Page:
Hundreds of Labour members unfurled Palestinian flags and chanted slogans at the start of a conference debate on the plight of people in the region.
With passions running high, delegate Colin Monehen refused to leave the stage when told his time had expired.
"My time is not up, I'm speaking for the Palestinian people," he cried to loud applause.
"If you want me off, you better send an army because East Enders, like Palestinians, don't go down easy."
Mr Monehen asked the conference, in Liverpool, to imagine there were "two babies being born in Jerusalem - one to Palestinian parents, the other to Israeli parents".
"I want you to realise that this motion is about wanting those babies to have a better future than the futures filled with pain, suffering and hatred," he said.
"Let's put their futures on a different trajectory to the one that has been mapped out for them.
"I want us to say this to every Palestinian:, 'We have heard you calling from the darkness and we cannot and we will not ignore you or your tragedy.'"
Paul Wilkinson, of Gedling Labour Party, briefly took to the stage to say he had been prevented by the stewards from waving an EU flag in the conference hall earlier, accusing organisers of "double standards".
Mr Monehen's motion was then seconded by Zahid Ali, whose speech calling for an end to the blockade of Gaza and arms sales to Israel, was greeted with chants of: "Free! Free! Palestine," as leader Jeremy Corbyn looked on from a seat on the platform.
Next on stage was shadow foreign secretary Emily Thornberry, who gave a fiery speech hailing Labour's history of fighting against fascism and racism and vowing the party would never again get involved in "illegal, aggressive wars of intervention".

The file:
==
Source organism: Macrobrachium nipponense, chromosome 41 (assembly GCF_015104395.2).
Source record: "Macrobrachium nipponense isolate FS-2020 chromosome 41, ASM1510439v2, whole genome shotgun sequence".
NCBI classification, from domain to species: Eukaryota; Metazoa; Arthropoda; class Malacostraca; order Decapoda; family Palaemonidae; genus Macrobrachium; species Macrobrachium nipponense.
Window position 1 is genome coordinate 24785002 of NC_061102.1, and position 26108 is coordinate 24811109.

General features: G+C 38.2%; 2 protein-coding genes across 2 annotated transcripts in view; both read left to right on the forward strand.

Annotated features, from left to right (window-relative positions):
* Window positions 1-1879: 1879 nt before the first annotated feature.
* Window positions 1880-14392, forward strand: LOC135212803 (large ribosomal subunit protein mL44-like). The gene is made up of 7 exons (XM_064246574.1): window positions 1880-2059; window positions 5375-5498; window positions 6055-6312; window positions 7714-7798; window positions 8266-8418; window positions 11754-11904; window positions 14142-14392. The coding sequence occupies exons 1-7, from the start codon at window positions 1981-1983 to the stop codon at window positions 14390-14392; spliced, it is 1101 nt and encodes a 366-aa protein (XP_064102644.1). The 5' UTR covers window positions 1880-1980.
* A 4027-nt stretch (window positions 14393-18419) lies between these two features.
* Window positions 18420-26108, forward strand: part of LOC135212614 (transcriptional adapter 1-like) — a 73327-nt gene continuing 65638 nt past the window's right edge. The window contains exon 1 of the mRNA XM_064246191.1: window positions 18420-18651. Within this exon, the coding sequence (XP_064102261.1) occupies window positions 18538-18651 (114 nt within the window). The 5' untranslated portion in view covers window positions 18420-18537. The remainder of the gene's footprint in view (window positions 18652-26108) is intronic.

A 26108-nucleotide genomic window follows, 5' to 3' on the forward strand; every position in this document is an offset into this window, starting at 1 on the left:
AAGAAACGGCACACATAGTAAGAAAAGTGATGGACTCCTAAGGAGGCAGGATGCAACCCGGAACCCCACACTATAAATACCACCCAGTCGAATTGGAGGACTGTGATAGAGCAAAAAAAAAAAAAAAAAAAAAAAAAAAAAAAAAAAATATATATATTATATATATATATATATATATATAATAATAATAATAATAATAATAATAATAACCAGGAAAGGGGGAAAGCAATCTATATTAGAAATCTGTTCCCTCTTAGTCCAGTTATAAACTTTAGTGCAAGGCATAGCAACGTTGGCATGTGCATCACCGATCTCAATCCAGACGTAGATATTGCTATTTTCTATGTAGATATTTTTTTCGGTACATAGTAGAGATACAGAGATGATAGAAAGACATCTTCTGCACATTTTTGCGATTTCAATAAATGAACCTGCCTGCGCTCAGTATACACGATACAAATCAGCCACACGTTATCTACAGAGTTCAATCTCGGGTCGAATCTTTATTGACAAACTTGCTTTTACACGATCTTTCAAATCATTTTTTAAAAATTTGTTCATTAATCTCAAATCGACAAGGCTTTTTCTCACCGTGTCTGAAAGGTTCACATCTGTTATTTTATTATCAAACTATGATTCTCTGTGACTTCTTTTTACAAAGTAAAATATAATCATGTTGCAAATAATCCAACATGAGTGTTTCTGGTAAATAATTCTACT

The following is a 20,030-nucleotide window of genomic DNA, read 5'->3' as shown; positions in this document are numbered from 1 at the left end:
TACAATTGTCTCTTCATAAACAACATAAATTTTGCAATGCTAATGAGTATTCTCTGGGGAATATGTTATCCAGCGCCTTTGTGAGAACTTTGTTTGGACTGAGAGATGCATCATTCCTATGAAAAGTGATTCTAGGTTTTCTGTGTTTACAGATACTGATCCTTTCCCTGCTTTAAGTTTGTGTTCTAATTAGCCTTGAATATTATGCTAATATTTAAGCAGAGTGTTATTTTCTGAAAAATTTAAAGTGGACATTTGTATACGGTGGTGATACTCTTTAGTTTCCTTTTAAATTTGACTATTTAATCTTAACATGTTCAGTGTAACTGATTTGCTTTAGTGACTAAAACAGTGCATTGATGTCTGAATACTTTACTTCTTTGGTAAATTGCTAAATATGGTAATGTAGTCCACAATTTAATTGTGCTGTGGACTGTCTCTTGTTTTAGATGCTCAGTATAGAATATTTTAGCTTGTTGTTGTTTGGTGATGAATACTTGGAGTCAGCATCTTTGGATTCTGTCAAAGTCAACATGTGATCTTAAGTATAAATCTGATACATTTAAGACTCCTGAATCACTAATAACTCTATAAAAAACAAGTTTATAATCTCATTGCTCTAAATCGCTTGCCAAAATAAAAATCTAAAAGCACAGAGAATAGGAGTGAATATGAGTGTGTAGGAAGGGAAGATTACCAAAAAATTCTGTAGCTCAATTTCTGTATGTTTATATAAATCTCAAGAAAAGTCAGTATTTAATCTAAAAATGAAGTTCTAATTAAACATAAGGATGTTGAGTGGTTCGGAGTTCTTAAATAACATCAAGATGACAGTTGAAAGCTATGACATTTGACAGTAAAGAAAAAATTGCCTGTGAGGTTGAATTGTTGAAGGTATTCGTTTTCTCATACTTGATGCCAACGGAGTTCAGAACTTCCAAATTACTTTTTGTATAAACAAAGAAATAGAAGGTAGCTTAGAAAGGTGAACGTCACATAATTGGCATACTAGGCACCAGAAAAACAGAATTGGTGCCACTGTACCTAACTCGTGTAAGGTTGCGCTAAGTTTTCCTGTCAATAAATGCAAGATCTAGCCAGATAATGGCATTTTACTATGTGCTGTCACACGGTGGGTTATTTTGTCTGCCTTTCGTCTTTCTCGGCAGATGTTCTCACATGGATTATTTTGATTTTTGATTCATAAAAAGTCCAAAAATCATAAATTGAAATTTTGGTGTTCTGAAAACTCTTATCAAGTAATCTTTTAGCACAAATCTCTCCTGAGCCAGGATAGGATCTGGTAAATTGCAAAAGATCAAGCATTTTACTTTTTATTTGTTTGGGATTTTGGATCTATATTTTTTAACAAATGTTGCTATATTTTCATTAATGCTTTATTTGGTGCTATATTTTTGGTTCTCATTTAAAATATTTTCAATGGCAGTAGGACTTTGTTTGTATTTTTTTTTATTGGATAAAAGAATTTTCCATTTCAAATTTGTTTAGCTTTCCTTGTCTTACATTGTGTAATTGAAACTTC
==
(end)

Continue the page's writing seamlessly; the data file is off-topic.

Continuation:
But she also addressed the anti-Semitism row that engulfed Labour over the summer, telling delegates: "If we want to root out fascism and racism and hatred from our world, and from our country, then we must start, we must start, with rooting it out of our own party.
"There are sickening individuals on the fringes of our movement who use our legitimate support for Palestine as a cloak and a cover for their despicable hatred of Jewish people and their desire to see Israel destroyed.
"Those people stand for everything that we have always stood against and they must be kicked out of our party."
She also called on Labour members to end "the pointless conflicts which divide our movement, which poison our online debate, and which distract us from fighting the Tories".
Ms Thornberry's speech was given an enthusiastic standing ovation as she was hugged by Mr Corbyn.
Before the Palestinian debate could resume, Rhea Woolfson, chairing the conference, issued a warning to members.
"Please think carefully about the language you use and how you express yourself," she said.
"Please make sure nobody is booed or heckled for having a view you disagree with."
Ms Woolfson warned one delegate to be careful with her language while criticising anti-Semitism allegations against the party.
After recommending an al-Jazeera documentary called The Lobby, Hillary Wise was told by Ms Woolfson: "I would ask you to be very careful with your language right now because you're staying into territory that…"
Ms Wise, from Ealing and Acton Central, singled out the media for criticism, saying: "The message really is shame on you for picking up and amplifying these allegations.
"I'm afraid to tell you this is going to get worse as the prospect of a Jeremy Corbyn-led government gets ever closer."
Later in the debate, a Jewish delegate criticised the Labour leadership for their response to anti-Semitism, while speaking against the Israeli government.
"Why has it taken so long to recognise these fears for the Jewish community?" asked Steve Lapsley.
"The motion - which I support - gives a one-sided narrative, which triggers emotional responses rather than wise ones.
"This isn't helped - I'm afraid - by some members of our party, and some members of our PLP [Parliamentary Labour Party] who are actively supporting suspended anti-Semites right now on platforms."